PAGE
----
Background: Parasites from the genus Plasmodium, the aetiological agent of malaria in humans, can also infect non-human primates (NHP), increasing the potential risk of zoonotic transmission with its associated global public health concerns. In Colombia, there are no recent studies on Plasmodium spp. infecting free-ranging NHP. Thus, this study aimed to determine the diversity of Plasmodium species circulating in fragmented forests in central Colombia, both in Anopheles mosquitoes and in the four sympatric NHP in the region (Ateles hybridus, Cebus versicolor, Alouatta seniculus and Aotus griseimembra), in order to evaluate the risk of infection to humans associated with the presence of sylvatic hosts and vectors infected with Plasmodium spp. Methods: Overall, there were collected 166 fecal samples and 25 blood samples from NHP, and 442 individuals of Anopheles spp. DNA extraction, nested PCR using mitochondrial (cox3 gene) and ribosomal (18S rDNA) primers, electrophoresis and sequencing were conducted in order to identify Plasmodium spp. from the samples. Results: Plasmodium falciparum was detected in two fecal samples of Alouatta seniculus, while Plasmodium vivax/simium infected Ateles hybridus, Cebus versicolor and Alouatta seniculus. Co-infections with P. vivax/simium and Plasmodium malariae/brasilianum were found in three individuals. The highest prevalence from blood samples was found for Plasmodium malariae/brasilianum in two Alouatta seniculus while Plasmodium vivax/simium was most prevalent in fecal samples, infecting four individuals of Alouatta seniculus. Seven Anopheles species were identified in the study site: Anopheles (Anopheles) punctimacula, Anopheles (An.) malefactor, Anopheles (Nyssorhynchus) oswaldoi, Anopheles (Nys.) triannulatus, Anopheles (An.) neomaculipalpus, Anopheles (Nys.) braziliensis and Anopheles (Nys.) nuneztovari. Infection with P. vivax/simium was found in An. nuneztovari, An. neomaculipalpus, and An. triannulatus. Furthermore, An. oswaldoi and An. triannulatus were found infected with P. malariae/brasilianum. The effect of fragmentation and distance to the nearest town measured in five forests with different degrees of fragmentation was not statistically significant on the prevalence of Plasmodium in NHP, but forest fragmentation did have an effect on the Minimum Infection Rate (MIR) in Anopheles mosquitoes. Conclusions: The presence of Plasmodium spp. in NHP and Anopheles spp. in fragmented forests in Colombia has important epidemiological implications in the human-NHP interface and the associated risk of malaria transmission.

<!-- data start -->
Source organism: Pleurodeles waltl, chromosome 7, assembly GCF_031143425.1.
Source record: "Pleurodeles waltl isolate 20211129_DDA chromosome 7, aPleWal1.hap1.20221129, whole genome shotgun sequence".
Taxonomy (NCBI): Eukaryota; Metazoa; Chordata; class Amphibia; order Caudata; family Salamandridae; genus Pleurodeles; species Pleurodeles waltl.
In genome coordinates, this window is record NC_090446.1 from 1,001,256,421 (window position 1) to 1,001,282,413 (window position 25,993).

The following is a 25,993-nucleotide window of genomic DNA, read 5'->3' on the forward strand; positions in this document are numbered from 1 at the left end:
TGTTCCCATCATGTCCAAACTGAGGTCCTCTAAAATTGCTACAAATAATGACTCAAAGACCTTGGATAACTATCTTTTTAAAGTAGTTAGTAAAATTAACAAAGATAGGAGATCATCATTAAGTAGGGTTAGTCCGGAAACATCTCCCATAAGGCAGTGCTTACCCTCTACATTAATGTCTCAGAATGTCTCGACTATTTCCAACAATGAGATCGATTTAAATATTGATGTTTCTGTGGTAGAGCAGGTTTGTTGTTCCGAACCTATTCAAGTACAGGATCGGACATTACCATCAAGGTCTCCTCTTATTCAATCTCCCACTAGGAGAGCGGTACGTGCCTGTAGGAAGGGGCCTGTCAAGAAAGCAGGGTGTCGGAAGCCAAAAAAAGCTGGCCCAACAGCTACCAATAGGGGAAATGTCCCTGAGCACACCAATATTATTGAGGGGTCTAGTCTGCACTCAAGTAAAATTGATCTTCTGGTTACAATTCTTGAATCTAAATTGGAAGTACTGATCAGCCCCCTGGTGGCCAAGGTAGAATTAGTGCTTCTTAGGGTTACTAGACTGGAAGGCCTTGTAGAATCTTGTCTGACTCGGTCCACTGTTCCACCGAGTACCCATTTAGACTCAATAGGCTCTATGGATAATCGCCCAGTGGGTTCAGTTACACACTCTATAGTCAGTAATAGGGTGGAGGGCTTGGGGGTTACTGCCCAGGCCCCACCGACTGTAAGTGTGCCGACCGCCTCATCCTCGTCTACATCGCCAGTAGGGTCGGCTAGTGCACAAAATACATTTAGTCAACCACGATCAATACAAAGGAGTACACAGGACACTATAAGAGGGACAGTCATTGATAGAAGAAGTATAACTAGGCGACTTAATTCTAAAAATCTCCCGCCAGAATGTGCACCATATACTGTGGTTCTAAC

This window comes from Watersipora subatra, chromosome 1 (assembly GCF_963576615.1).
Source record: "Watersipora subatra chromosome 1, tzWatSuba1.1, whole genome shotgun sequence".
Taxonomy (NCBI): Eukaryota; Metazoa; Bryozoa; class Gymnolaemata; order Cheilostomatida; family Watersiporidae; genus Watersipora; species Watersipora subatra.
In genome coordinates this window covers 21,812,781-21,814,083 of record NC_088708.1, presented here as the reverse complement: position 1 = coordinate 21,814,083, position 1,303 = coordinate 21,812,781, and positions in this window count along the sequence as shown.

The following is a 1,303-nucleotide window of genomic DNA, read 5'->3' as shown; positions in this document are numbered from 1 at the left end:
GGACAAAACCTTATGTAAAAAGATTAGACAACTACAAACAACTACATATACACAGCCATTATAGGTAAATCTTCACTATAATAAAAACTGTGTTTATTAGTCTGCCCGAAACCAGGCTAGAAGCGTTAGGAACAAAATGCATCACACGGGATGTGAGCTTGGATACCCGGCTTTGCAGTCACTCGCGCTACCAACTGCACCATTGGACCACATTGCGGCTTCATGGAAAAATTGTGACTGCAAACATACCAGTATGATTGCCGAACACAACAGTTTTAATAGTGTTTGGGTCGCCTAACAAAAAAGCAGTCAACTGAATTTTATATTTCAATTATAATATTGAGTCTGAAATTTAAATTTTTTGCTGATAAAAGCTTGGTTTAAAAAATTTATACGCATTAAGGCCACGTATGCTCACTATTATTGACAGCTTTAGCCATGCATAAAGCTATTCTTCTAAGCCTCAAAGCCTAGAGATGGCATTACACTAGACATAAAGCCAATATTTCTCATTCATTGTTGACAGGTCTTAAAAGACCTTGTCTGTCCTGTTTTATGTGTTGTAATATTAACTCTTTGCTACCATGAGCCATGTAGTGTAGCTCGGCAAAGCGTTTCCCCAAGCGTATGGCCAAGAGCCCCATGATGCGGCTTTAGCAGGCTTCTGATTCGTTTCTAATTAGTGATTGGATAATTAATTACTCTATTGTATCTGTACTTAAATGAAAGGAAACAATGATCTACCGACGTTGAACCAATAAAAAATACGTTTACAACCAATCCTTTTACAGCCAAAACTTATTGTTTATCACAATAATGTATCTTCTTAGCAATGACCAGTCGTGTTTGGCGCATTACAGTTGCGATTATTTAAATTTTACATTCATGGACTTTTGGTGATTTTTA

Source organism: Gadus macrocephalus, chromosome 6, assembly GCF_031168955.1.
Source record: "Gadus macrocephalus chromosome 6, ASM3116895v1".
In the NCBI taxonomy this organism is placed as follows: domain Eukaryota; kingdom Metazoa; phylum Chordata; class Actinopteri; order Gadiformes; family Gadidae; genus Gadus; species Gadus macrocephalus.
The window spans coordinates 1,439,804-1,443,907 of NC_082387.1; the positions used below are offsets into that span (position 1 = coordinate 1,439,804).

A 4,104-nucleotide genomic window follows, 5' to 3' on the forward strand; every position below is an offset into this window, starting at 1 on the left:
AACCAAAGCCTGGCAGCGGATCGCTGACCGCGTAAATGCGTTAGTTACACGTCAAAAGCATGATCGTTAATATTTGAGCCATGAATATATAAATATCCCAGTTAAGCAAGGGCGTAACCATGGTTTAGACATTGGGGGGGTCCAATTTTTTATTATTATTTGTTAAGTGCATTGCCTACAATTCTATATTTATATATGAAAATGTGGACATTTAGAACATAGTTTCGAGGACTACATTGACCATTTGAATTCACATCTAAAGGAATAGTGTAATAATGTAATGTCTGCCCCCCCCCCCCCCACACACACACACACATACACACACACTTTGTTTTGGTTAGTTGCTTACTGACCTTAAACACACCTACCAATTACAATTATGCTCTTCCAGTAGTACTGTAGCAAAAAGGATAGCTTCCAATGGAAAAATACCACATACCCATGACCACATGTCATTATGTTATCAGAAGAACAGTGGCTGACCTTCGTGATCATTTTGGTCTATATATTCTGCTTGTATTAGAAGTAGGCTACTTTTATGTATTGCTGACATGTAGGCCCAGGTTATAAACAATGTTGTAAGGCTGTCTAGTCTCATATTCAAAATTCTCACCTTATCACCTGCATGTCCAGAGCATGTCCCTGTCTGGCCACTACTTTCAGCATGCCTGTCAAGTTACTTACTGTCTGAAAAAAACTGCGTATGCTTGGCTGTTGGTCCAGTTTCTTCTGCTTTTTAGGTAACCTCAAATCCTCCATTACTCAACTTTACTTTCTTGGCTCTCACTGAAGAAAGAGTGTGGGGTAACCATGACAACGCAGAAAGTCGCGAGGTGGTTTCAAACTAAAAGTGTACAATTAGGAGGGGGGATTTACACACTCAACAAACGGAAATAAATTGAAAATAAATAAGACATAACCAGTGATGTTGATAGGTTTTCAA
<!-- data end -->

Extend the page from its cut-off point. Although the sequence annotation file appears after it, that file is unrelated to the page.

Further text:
Prevalence of Plasmodium parasites in non-human primates and mosquitoes in areas with different degrees of fragmentation in Colombia / Rondon, S.; Leon, C.; Link, A.; Gonzalez, C.. - In: MALARIA JOURNAL. - ISSN 1475-2875. - 18:1(2019).
|Titolo:||Prevalence of Plasmodium parasites in non-human primates and mosquitoes in areas with different degrees of fragmentation in Colombia|
Rondon Robayo, Silvia Yesenia (Primo) (Corresponding author)
|Data di pubblicazione:||2019|
|Citazione:||Prevalence of Plasmodium parasites in non-human primates and mosquitoes in areas with different degrees of fragmentation in Colombia / Rondon, S.; Leon, C.; Link, A.; Gonzalez, C.. - In: MALARIA JOURNAL. - ISSN 1475-2875. - 18:1(2019).|
|Appartiene alla tipologia:||01a Articolo in rivista|